The Historical Fiction Reading Challenge – 20th Century Reader

This year I am taking part in the Historical Fiction Reading Challenge 2022, hosted here. There are six different levels to aim for, and they are:

  • 20th Century Reader – 2 books
  • Victorian Reader – 5 books
  • Renaissance Reader – 10 books
  • Medieval – 15 books
  • Ancient History – 25 books
  • Prehistoric – 50+ books

Since historical fiction books are often chunky beasts, and since I don’t want to read only historical fiction this year, I’m going to aim for the Renaissance Reader level. I’ve now hit the 20th Century Reader level, and here are the books I read…

The Evening and the Morning by Ken Follett

You know how I was saying historical fiction books are chunky? This one is 897 pages. It spans the years 997 to 1006, so it’s all Anglo Saxons, Normans and Vikings. It follows a boatbuilder, a noblewoman and a monk as their lives intertwine, and they contend with a Machiavellian bishop.

There’s a lot to like about this novel. It has a consistently engaging plot, full of twists, turns and intrigue. It doesn’t present a sanitised version of the past (slaves are pimped out, criminals are castrated) and there’s no silly straightwashing either (one of the main characters is gay and there are plenty of other queer characters).

Unfortunately, the depth of world-building and plot leaves the characters looking rather shallow, and I wanted more nuance from them. Also, I’m not entirely sold on Ken Follett’s style – too much exposition made me feel like I was getting a history lesson at times. I enjoyed reading this book, but it didn’t linger in my mind afterwards.

The Fortune of War by Patrick O’Brian

I can’t write anything sensible about Patrick O’Brian’s Aubrey-Maturin series because I love it too much. Instead, here are my five favourite things about this novel (mild SPOILERS):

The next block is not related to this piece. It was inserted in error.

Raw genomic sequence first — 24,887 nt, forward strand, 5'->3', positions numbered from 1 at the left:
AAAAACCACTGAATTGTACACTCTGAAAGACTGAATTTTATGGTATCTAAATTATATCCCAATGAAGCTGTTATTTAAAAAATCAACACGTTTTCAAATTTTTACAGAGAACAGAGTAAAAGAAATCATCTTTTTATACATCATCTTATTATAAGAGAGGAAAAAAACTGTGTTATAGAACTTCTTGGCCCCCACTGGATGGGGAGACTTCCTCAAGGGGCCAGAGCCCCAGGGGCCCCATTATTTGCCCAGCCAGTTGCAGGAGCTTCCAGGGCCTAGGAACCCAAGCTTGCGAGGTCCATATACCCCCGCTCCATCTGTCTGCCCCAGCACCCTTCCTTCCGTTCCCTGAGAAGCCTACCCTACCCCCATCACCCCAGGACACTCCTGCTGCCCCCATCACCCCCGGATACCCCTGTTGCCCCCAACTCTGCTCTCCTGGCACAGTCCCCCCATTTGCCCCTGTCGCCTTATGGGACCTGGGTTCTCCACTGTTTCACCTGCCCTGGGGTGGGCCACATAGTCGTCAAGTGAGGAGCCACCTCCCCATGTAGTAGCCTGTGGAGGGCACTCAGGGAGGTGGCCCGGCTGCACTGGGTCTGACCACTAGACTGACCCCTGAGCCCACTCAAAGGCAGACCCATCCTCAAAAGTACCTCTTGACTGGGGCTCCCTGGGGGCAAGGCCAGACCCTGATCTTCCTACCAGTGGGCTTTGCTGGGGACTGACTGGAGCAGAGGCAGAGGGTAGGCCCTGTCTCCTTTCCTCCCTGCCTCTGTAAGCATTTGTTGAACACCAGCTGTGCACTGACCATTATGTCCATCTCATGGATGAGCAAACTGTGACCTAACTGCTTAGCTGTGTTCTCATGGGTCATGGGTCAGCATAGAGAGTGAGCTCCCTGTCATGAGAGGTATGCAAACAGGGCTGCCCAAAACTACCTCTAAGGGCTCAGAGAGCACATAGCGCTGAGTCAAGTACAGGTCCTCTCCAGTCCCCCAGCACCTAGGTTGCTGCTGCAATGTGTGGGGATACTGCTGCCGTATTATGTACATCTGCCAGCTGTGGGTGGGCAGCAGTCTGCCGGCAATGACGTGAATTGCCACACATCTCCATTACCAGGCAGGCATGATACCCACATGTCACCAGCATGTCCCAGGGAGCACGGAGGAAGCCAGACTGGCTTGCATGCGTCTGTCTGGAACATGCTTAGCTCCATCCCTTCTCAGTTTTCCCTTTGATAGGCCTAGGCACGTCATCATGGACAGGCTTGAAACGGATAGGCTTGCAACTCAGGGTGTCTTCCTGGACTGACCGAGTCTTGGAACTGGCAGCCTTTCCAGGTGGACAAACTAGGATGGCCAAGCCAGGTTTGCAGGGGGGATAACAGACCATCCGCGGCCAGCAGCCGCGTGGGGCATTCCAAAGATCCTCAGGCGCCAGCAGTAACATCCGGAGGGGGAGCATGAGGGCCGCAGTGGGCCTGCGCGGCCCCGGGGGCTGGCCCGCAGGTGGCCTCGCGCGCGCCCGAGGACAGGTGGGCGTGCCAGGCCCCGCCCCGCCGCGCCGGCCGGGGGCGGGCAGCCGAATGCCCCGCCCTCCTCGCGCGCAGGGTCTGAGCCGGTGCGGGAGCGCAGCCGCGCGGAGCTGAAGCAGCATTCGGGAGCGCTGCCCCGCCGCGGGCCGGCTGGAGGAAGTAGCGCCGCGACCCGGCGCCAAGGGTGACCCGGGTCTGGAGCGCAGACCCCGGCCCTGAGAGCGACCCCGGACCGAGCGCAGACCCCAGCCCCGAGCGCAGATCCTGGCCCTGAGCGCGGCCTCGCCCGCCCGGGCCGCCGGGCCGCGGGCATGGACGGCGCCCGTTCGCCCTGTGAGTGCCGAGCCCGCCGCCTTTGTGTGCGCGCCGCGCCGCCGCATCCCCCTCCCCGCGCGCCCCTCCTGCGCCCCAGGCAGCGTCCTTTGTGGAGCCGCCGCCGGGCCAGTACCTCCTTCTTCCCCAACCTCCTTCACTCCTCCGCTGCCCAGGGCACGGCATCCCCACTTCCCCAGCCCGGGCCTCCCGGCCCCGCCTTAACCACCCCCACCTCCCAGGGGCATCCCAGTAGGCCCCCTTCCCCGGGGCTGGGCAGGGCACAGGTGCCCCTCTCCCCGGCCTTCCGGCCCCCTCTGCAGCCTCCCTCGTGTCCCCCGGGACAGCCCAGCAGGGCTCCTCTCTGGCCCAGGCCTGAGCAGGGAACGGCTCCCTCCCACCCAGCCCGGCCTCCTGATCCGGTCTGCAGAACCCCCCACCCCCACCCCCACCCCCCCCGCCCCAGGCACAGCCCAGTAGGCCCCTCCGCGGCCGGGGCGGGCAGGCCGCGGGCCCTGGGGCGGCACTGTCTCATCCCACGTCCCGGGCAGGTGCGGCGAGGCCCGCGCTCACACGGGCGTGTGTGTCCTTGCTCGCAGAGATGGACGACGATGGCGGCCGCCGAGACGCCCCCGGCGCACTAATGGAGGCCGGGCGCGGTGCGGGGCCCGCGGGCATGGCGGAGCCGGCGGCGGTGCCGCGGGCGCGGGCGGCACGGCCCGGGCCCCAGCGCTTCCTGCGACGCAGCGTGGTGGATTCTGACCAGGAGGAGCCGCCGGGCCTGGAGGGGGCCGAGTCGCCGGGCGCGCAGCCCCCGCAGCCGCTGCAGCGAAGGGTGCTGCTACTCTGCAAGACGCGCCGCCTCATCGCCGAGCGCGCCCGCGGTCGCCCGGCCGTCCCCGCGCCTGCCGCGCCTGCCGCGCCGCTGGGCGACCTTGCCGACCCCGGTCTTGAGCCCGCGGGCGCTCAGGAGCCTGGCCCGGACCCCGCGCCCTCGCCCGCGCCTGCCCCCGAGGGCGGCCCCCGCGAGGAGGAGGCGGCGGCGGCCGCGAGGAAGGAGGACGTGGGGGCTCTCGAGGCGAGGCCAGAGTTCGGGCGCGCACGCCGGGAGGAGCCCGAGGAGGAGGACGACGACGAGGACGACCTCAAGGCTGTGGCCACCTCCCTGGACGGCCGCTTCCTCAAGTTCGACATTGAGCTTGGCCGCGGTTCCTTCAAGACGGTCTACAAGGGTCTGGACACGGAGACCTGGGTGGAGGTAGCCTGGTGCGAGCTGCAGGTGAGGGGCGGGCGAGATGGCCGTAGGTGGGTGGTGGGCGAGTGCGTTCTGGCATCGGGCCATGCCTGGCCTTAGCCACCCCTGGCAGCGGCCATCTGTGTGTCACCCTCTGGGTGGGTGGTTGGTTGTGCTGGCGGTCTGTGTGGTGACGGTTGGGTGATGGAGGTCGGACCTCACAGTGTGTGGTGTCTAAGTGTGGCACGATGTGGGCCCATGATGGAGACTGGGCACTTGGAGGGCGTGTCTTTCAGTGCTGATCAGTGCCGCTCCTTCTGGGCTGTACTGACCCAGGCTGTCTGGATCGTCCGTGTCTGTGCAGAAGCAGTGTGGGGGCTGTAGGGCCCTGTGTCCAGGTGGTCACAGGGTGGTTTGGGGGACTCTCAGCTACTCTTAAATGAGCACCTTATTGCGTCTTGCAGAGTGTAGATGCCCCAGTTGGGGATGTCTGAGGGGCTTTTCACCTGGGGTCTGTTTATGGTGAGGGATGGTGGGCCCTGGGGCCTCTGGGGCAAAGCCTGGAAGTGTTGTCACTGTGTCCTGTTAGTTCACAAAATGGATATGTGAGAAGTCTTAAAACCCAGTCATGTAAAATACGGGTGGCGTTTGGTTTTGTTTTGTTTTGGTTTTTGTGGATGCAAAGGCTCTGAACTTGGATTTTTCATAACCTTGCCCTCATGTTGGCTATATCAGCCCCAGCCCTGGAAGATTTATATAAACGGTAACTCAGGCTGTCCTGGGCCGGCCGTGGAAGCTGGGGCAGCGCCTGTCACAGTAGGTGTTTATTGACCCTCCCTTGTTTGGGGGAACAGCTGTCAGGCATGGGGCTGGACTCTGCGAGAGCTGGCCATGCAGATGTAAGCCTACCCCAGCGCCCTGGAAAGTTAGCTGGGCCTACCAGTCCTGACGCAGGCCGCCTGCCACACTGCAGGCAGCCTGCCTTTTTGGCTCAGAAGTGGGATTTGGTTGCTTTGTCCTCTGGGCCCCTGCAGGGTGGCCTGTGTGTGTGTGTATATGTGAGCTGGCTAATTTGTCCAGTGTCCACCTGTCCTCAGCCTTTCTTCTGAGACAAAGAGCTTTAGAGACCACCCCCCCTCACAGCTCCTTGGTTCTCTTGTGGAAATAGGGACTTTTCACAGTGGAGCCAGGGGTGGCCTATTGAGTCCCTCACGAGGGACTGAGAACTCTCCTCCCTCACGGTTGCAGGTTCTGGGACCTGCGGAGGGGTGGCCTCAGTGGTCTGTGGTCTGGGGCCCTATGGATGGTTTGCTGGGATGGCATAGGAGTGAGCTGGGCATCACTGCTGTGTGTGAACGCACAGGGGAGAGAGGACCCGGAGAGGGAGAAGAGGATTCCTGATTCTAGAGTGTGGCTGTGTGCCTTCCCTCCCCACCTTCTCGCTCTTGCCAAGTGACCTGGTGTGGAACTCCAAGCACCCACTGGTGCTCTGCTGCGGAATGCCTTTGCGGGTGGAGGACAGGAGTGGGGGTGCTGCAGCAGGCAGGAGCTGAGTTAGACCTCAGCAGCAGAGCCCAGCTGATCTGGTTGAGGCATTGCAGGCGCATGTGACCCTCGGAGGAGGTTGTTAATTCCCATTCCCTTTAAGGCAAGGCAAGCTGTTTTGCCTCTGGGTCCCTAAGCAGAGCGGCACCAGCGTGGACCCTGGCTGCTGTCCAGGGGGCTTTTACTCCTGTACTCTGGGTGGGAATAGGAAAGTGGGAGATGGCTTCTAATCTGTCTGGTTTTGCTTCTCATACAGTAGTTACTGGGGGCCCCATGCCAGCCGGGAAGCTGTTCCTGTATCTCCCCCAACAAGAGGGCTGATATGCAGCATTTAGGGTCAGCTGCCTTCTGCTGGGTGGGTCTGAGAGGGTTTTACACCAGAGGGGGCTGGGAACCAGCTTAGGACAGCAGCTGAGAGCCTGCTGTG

1. Jack Aubrey’s hat gets eaten by a wombat in chapter one. Stephen Maturin is more concerned with his wombat’s digestion than Jack’s hat. These books are so f*cking funny and I always forget that until I start reading one.
  2. There are a couple of actual, honest-to-God murders. In a series full of battles and bloodshed, these somehow manage to be shocking.
  3. Jack and Stephen call each other “brother” all the time, which I guess is just the 19th century equivalent of “bro”, but it hits those found-family feels all the same.
  4. Stephen’s relationship with Diana Villiers is … rekindled? No, not exactly. Interesting stuff happens.
  5. The battles. OMG, the battles.

I need three more hist fic books to reach the Victorian Reader level, and any recommendations will be gratefully received. Is anyone else doing the Historical Fiction Reading Challenge?

2021 Wrap-up

Hi friends, welcome to 2022! I hope your hangovers aren’t too bad and your new year’s resolutions aren’t broken yet.

To be honest, 2021 was a more challenging year for me than 2020. During 2020 I was mostly a smug introvert, making the most of lockdown by reading a lot, learning coin tricks and getting worryingly obsessed with MMA. But 2021 has been a rollercoaster, with some high points (publications, a new baby niece) and some low points (a break-up, a bereavement).

Here’s a sum-up of my 2021 writing and reading adventures:

Publishing

After publishing absolutely nothing last year, I managed to publish two books this year! The first was my debut novel, Other People’s Butterflies, published by Art Over Chaos. It’s a YA contemporary about identity, friendship, and trying to understand the world around you. Also 1940s spy shenanigans.

I got my first reviews, my first royalties, signed a few copies (one of them was actually for a fan rather than a family member!) and generally felt very much like a Proper Writer. I hope people continue to read it through 2022 but in order for that to happen I’ll have to get my arse in gear and actually do some marketing.

My second publication was a poetry chapbook called Monster Hunting for Girls Ages 8-14, published by Dancing Girl Press. It’s about the monsters that plague us during childhood and early adolescence, and the slow process of befriending them, defeating them, or learning to live with them.

Writing

Fiction-wise, I recently finished a 16,000 word sci-fi story called Goons. It’s weird, character-based, and contains the most dysfunctional found family I could dream up. It turns out that 16,000 word sci-fi stories are difficult to find a home for, so I’m thinking of publishing this on my blog.